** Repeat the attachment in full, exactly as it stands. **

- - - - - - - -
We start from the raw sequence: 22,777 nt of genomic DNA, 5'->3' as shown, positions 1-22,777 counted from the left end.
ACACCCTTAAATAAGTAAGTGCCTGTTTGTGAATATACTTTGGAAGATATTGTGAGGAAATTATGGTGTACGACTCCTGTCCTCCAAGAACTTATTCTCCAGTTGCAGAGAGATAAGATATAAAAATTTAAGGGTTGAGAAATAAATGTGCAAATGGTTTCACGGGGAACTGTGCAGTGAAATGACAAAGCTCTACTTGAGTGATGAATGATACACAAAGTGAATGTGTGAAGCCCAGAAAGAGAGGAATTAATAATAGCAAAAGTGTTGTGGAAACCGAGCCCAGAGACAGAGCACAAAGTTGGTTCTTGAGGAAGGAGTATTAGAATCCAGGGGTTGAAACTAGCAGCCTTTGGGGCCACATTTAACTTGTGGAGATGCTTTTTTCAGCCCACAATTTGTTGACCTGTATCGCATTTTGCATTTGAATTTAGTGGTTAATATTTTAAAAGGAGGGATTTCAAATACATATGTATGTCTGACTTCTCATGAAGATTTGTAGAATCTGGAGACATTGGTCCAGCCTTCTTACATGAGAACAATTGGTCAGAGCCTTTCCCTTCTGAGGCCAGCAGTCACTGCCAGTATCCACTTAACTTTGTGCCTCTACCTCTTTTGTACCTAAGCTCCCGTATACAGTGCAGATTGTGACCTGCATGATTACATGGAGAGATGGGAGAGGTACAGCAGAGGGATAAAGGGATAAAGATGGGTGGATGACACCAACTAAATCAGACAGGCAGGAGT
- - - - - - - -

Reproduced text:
We start from the raw sequence: 22,777 nt of genomic DNA, 5'->3' as shown, positions 1-22,777 counted from the left end.
ACACCCTTAAATAAGTAAGTGCCTGTTTGTGAATATACTTTGGAAGATATTGTGAGGAAATTATGGTGTACGACTCCTGTCCTCCAAGAACTTATTCTCCAGTTGCAGAGAGATAAGATATAAAAATTTAAGGGTTGAGAAATAAATGTGCAAATGGTTTCACGGGGAACTGTGCAGTGAAATGACAAAGCTCTACTTGAGTGATGAATGATACACAAAGTGAATGTGTGAAGCCCAGAAAGAGAGGAATTAATAATAGCAAAAGTGTTGTGGAAACCGAGCCCAGAGACAGAGCACAAAGTTGGTTCTTGAGGAAGGAGTATTAGAATCCAGGGGTTGAAACTAGCAGCCTTTGGGGCCACATTTAACTTGTGGAGATGCTTTTTTCAGCCCACAATTTGTTGACCTGTATCGCATTTTGCATTTGAATTTAGTGGTTAATATTTTAAAAGGAGGGATTTCAAATACATATGTATGTCTGACTTCTCATGAAGATTTGTAGAATCTGGAGACATTGGTCCAGCCTTCTTACATGAGAACAATTGGTCAGAGCCTTTCCCTTCTGAGGCCAGCAGTCACTGCCAGTATCCACTTAACTTTGTGCCTCTACCTCTTTTGTACCTAAGCTCCCGTATACAGTGCAGATTGTGACCTGCATGATTACATGGAGAGATGGGAGAGGTACAGCAGAGGGATAAAGGGATAAAGATGGGTGGATGACACCAACTAAATCAGACAGGCAGGAGT